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Zane Middle School compost

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Finished composting bins

Abstract[edit]

The objective of this project was to develop a cost-effective composting system that is durable, educational, and safe for children gardeners to use at Catherine L. Zane Middle School in Eureka, CA. As of spring 2017, teachers at Zane had tried to adopt a couple of different composting systems for the garden, but they had to be removed for a variety of reasons. The school requested a compost system that would be educational, safe, and able to accommodate garden waste, woody debris, and organic waste from the cafeteria. The new composter at Zane Middle School is a 2-bin system. The left-side bin is used for depositing fresh organic matter, while the right-side bin houses maturing compost. The structure is painted with weather-resistant paint, which prevents the wood from warping and postpones its decomposition. It is equipped with educational posters, and is lined with hardware cloth to detour rats. Each bin has a front door to encourage ease of access, although the corrugated steel roof is too heavy. In the future, a plastic or wood roof should be used.


Background[edit]

Catherine L. Zane Middle School in Eureka, CA focuses their curriculum around science, technology, engineering, art, and math (STEAM), and caters to a diverse group of children. Zane and the Environmental Resources Engineering department at Humboldt State University have a rich history of partnership around the STEM programs. As of spring 2017, the school had tried a couple of composting systems in the past, but were faced with a variety of problems including rats, the need for excessive maintenance, and destructive children, so they removed the compost altogether.

Problem statement and criteria[edit]

The objective of this project is to develop a cost-effective composting system that will be strong and safe for the children gardeners to use. This composter will be low-maintenance, simple to use, and will accommodate a variety of garden waste, woody debris, and the occasional organic waste from the cafeteria. The design will ensure the compost is free of pests such as rats and raccoons, and will be sturdy enough to stand up to the test of rowdy middle-schoolers.

Criteria Constraints Weight (0-10 high)
Pet Resistance Must be rat-proof 8
Maintenance Maximum of five hours of maintenance each week 5
Durability Must not be easily altered by middle-schoolers 6
Safety Must not be sharp or splintery 10
Educational Value Includes an appropriate display for middle-schoolers 9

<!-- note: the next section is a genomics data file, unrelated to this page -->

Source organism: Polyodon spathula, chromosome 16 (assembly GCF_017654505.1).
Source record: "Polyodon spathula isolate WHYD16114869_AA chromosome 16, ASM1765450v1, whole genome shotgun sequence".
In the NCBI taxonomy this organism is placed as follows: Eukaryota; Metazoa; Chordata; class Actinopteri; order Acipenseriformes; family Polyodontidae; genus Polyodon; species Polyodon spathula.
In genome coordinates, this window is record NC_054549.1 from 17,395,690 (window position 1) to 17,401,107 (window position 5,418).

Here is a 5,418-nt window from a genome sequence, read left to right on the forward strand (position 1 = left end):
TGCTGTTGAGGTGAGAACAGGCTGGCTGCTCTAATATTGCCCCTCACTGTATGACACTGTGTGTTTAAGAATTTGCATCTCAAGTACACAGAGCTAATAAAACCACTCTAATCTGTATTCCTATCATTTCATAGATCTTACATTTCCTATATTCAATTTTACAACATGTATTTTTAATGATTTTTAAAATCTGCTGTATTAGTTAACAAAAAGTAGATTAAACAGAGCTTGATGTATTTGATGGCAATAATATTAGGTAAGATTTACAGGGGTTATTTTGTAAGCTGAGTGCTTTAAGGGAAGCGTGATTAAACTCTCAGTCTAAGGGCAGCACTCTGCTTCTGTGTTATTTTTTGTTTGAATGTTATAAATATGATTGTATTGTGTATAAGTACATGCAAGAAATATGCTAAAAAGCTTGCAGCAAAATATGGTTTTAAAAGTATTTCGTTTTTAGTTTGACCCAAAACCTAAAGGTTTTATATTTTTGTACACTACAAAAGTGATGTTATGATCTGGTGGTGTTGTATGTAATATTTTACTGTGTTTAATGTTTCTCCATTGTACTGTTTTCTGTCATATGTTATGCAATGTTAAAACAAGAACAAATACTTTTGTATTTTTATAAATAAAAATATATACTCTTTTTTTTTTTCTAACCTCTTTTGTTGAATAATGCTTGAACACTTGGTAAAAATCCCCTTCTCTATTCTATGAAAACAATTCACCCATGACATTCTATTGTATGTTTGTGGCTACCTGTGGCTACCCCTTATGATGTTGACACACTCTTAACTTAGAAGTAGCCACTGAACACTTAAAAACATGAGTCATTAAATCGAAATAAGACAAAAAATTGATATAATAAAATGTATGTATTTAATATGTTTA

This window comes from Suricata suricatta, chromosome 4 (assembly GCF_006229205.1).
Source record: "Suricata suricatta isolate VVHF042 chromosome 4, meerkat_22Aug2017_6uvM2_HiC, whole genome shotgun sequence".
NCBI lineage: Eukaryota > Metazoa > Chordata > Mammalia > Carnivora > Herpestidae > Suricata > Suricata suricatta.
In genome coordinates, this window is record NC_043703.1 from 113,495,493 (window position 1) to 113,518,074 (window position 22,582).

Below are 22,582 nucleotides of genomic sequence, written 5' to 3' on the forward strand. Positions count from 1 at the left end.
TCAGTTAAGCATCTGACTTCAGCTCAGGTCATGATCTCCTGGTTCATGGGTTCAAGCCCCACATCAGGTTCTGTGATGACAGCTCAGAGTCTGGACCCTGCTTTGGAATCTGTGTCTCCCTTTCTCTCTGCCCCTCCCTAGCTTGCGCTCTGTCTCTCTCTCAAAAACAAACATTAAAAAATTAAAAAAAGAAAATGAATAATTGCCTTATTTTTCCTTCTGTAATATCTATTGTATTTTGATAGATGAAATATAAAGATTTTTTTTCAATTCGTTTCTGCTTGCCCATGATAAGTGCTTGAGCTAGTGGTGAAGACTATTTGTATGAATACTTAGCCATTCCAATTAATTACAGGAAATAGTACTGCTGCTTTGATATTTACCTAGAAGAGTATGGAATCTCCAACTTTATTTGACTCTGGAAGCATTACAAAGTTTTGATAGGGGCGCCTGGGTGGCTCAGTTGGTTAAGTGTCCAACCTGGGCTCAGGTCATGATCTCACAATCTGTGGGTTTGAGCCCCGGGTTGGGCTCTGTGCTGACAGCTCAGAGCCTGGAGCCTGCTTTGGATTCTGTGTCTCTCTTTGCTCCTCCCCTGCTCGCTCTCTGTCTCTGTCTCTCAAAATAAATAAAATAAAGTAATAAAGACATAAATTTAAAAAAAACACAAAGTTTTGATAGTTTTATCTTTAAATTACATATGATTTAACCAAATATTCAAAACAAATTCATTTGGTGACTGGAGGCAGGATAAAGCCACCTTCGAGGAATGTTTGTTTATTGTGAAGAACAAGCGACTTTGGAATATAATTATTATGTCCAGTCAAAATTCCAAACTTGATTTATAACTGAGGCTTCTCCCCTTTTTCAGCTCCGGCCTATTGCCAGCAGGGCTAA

Simplicity The compost must be accessible to the middle-schoolers 7
Cost Maximum cost is not to exceed $425 4
Aesthetics The aesthetics must agree with those of the garden and the school 3

Description of final project[edit]

The new composter at Zane Middle School is a 2-bin system. The left-side bin is a receptacle for fresh organic matter, while the right-side bin houses maturing compost. Each bin has an attached poster that contains information for users about how to maintain the compost, and also a little bit about decomposition.

The structure is 8 feet long, 3 feet deep, and 4 feet high at its highest point. The compost is easy to access through the fold-down doors, and the slanted roof directs rain away from the compost. Together, the bins can reasonably accommodate about 18 cubic feet of compost at any given time. This leaves plenty of room for garden waste, as the only school produces about 12 cubic feet of food waste each year. The bottom is open, which will encourage exchange of decomposer organisms with the environment (like worms). The bottom is lined with 1/4" hardware cloth to keep rats from entering the compost.


The composter in the garden at Zane Middle School
Finished composting bins


Include a how to use and maintain section. See the how to template below.


Costs[edit]

The capital costs for the project stayed within the budget of $425. In total, the number of labor hours spent on the design process, from conceptualization to implementation, was 204.

Quantity Material Source Cost ($) Total ($)
1 Corrugated metal, 73 sq. ft. Arcata Scrap and Salvage 17 17
2 Weather-Resistant Paint (quart) Ace Hardware 14.37 28.74
1 Wood Glue Ace Hardware 3.99 3.99
2 Hinge (small) Ace Hardware 4.59 9.18
1 Hinge (large) Ace Hardware 5.99 5.99
1 Corner Brace Ace Hardware 5.99 5.99
1 Mending Brace Ace Hardware 7.99 7.99
2 Hook & Eye Closures (2-pack) Ace Hardware 2.59 5.18
4 2 x 6 (Doug Fir) Pierson's 6.00 24.00
2 4 x 8 (Cedar) Pierson's 38.89 77.78
7 2 x 2 (Cedar) Pierson's 2.00 14.00
6 2 x 4 (cedar) Pierson's 3.84 23.04
1 2 x 2 (pine) Pierson's 6.98 6.98
20 Wood Screws Pierson's 0.33 7.16
1 Compost Thermometer Amazon.com 22.84 22.84
1 Galvanized Mesh, 2'x50' 1/4" Ron's Home and Hardware 42.37 42.37